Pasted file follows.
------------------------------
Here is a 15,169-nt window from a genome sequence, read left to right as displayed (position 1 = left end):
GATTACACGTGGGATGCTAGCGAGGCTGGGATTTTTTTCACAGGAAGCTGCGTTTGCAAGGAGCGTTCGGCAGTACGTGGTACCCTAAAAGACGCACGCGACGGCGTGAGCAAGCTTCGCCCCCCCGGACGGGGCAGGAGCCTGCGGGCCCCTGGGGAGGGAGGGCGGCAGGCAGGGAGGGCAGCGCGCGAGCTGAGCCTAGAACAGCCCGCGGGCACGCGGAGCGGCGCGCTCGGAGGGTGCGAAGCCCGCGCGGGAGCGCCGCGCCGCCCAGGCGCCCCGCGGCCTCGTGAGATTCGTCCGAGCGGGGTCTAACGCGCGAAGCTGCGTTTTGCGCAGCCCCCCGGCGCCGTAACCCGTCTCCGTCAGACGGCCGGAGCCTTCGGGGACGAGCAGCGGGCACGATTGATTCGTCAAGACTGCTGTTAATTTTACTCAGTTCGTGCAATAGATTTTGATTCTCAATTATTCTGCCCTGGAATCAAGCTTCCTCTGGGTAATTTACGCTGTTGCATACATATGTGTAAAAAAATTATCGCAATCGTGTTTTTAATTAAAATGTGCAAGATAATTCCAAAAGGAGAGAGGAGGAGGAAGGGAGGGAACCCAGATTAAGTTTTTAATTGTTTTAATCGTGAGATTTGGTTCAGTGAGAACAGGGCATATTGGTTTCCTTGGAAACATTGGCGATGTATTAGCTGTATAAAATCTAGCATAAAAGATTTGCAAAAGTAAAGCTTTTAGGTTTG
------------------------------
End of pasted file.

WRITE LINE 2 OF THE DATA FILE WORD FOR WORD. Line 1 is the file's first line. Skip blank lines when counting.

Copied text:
GATTACACGTGGGATGCTAGCGAGGCTGGGATTTTTTTCACAGGAAGCTGCGTTTGCAAGGAGCGTTCGGCAGTACGTGGTACCCTAAAAGACGCACGCGACGGCGTGAGCAAGCTTCGCCCCCCCGGACGGGGCAGGAGCCTGCGGGCCCCTGGGGAGGGAGGGCGGCAGGCAGGGAGGGCAGCGCGCGAGCTGAGCCTAGAACAGCCCGCGGGCACGCGGAGCGGCGCGCTCGGAGGGTGCGAAGCCCGCGCGGGAGCGCCGCGCCGCCCAGGCGCCCCGCGGCCTCGTGAGATTCGTCCGAGCGGGGTCTAACGCGCGAAGCTGCGTTTTGCGCAGCCCCCCGGCGCCGTAACCCGTCTCCGTCAGACGGCCGGAGCCTTCGGGGACGAGCAGCGGGCACGATTGATTCGTCAAGACTGCTGTTAATTTTACTCAGTTCGTGCAATAGATTTTGATTCTCAATTATTCTGCCCTGGAATCAAGCTTCCTCTGGGTAATTTACGCTGTTGCATACATATGTGTAAAAAAATTATCGCAATCGTGTTTTTAATTAAAATGTGCAAGATAATTCCAAAAGGAGAGAGGAGGAGGAAGGGAGGGAACCCAGATTAAGTTTTTAATTGTTTTAATCGTGAGATTTGGTTCAGTGAGAACAGGGCATATTGGTTTCCTTGGAAACATTGGCGATGTATTAGCTGTATAAAATCTAGCATAAAAGATTTGCAAAAGTAAAGCTTTTAGGTTTG